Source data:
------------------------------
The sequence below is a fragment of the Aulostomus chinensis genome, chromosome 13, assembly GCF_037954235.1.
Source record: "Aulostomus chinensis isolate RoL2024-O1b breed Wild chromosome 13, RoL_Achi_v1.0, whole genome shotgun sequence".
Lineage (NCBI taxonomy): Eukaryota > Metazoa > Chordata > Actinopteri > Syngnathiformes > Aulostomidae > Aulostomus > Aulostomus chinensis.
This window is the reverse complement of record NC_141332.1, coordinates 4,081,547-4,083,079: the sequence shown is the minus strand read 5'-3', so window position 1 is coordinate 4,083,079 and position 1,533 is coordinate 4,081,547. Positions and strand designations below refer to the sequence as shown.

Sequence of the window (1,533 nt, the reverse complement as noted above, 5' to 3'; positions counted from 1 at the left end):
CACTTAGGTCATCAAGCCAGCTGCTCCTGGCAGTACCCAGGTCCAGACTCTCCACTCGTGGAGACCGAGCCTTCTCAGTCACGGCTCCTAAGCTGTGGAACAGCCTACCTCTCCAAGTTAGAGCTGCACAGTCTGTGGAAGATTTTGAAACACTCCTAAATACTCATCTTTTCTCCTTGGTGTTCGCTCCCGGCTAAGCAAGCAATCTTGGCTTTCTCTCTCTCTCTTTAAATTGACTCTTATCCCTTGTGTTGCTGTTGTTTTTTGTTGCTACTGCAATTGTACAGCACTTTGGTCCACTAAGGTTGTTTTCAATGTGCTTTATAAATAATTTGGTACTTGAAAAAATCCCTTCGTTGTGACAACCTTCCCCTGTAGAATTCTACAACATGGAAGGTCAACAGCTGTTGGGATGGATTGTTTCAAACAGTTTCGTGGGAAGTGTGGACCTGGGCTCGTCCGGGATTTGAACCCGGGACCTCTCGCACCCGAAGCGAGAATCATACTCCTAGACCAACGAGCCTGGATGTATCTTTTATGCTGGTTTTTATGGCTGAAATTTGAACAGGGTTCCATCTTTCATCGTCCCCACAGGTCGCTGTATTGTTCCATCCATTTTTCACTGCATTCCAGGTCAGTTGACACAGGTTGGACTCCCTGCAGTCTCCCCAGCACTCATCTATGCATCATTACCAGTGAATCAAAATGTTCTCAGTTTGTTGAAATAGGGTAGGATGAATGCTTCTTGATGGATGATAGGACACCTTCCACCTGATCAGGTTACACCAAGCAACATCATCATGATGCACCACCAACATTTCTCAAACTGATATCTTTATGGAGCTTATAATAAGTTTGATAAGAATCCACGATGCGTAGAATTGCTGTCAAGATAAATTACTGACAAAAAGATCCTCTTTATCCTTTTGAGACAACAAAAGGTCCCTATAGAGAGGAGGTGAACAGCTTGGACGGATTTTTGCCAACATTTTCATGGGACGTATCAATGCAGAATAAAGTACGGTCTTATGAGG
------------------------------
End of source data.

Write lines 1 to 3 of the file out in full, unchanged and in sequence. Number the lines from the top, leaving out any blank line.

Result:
The sequence below is a fragment of the Aulostomus chinensis genome, chromosome 13, assembly GCF_037954235.1.
Source record: "Aulostomus chinensis isolate RoL2024-O1b breed Wild chromosome 13, RoL_Achi_v1.0, whole genome shotgun sequence".
Lineage (NCBI taxonomy): Eukaryota > Metazoa > Chordata > Actinopteri > Syngnathiformes > Aulostomidae > Aulostomus > Aulostomus chinensis.